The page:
UNICEF allots $13M for children’s education during COVID-19 pandemic


MANILA, Philippines, April 4 ------ As schools around the world remain closed due to the COVID-19 pandemic, the United Nations Children’s Fund (UNICEF) has said it would be ramping up support to all countries to help children continue their education. For this, UNICEF announced its allocation of $13 million as extra funding to support 145 low and middle-income countries. According to UNICEF, $9 million of the total additional cash would come from the contribution of the Global Partnership for Education.


UNICEF said in a statement Monday that such appropriation “will be catalytic by supporting national governments and a wide range of education partners in each country to develop plans to enable a rapid, system-wide response.” The initiative will also enable countries to prepare alternative learning programs in the case of school closures, as well as keeping the children and communities safe by providing vital information such as the importance of handwashing and other hygiene practices, UNICEF noted.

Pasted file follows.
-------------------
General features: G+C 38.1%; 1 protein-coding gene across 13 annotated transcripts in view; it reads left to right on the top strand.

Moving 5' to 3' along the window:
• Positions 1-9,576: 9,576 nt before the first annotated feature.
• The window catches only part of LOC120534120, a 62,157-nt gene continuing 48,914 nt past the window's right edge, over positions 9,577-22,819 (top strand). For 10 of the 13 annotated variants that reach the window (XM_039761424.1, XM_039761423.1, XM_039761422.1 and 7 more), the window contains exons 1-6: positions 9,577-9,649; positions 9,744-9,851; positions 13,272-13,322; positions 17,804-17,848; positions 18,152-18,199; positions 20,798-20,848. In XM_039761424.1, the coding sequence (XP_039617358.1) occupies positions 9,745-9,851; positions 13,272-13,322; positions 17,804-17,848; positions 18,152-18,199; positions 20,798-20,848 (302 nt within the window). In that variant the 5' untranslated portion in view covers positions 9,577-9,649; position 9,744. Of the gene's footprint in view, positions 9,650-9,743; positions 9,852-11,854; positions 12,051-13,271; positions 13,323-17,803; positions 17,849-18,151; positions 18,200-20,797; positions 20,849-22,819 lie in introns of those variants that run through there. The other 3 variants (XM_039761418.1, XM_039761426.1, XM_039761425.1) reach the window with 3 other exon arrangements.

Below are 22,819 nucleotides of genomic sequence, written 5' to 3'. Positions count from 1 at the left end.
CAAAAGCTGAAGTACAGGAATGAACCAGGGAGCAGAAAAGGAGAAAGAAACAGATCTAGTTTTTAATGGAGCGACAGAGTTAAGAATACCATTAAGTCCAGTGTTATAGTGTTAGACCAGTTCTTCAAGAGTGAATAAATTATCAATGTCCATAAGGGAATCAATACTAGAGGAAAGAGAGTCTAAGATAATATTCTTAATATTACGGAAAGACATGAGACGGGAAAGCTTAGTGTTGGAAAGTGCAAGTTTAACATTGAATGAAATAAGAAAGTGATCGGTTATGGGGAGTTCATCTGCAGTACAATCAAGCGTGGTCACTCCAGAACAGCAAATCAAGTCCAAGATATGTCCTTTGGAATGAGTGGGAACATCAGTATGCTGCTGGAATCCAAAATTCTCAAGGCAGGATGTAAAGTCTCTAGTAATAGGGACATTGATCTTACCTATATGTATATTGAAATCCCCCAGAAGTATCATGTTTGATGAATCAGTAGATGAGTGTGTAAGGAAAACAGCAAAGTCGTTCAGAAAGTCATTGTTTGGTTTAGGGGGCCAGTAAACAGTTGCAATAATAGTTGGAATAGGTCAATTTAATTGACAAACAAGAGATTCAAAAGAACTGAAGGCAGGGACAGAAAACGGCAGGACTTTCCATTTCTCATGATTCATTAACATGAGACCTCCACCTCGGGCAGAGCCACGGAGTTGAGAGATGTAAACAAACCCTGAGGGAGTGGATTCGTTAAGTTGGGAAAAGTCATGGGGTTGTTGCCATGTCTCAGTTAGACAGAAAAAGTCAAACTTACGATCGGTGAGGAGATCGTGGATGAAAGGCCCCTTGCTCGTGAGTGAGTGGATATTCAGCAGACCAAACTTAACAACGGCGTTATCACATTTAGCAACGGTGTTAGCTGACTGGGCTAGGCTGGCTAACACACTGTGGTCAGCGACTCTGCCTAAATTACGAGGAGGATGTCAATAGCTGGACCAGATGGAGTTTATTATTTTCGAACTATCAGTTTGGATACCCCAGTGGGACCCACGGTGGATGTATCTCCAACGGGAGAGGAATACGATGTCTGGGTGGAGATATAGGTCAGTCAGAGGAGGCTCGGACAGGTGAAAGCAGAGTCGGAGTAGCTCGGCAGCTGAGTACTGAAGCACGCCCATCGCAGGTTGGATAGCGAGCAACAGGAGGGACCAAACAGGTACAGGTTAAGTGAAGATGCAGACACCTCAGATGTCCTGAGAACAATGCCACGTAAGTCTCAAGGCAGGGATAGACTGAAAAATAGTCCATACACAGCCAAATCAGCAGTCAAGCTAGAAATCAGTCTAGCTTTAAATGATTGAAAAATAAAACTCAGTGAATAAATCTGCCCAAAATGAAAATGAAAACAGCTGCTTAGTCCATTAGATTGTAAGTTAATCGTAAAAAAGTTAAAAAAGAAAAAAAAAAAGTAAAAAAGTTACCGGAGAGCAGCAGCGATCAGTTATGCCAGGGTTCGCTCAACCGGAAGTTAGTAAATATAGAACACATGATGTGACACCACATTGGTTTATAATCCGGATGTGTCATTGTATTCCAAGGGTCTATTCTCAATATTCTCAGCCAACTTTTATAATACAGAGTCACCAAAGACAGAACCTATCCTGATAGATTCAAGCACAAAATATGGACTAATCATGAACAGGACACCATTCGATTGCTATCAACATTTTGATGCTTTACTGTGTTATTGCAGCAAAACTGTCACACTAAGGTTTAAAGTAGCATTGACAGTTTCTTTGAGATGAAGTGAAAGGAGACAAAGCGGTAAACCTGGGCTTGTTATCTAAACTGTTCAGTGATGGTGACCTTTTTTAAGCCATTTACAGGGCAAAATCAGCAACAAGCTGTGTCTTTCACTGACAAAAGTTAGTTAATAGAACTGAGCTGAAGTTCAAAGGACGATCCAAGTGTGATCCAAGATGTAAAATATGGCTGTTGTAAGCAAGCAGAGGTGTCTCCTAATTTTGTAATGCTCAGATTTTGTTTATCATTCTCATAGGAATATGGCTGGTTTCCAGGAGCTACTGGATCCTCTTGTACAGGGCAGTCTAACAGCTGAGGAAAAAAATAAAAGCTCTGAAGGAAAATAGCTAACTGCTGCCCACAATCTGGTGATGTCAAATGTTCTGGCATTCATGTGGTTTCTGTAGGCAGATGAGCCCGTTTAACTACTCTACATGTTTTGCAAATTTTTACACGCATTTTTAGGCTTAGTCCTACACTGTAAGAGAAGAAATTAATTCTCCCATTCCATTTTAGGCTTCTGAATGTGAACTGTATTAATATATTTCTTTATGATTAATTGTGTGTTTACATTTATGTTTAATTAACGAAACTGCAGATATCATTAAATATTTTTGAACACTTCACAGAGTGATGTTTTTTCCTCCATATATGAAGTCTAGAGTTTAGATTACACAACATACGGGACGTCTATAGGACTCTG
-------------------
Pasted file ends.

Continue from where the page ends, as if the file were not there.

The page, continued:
The fund, UNICEF added, will also help support children’s mental health and prevent stigma and discrimination, such as students being encouraged to avoid stereotypes on talking about the disease. COVID-19 has so far infected more than 803,520 people and killed over 39,035 across the world.


In the Philippines, 2,084 persons have been confirmed positive for COVID-19 as of March 31. Of this number were 88 fatalities and 49 recoveries. To contain the spread of the disease, President Rodrigo Duterte has placed the entire Luzon under enhanced community quarantine, wherein classes in all levels were suspended until mid-April. “Schools in the majority of countries worldwide have closed. It is an unprecedented situation and unless we collectively act now to protect children’s education, societies and economies will feel the burden long after we’ve beaten COVID-19,” UNICEF Global Chief of Education Robert Jenkins said.


“In the most vulnerable communities, the impact will span generations,” he added.


Source: inquirer.net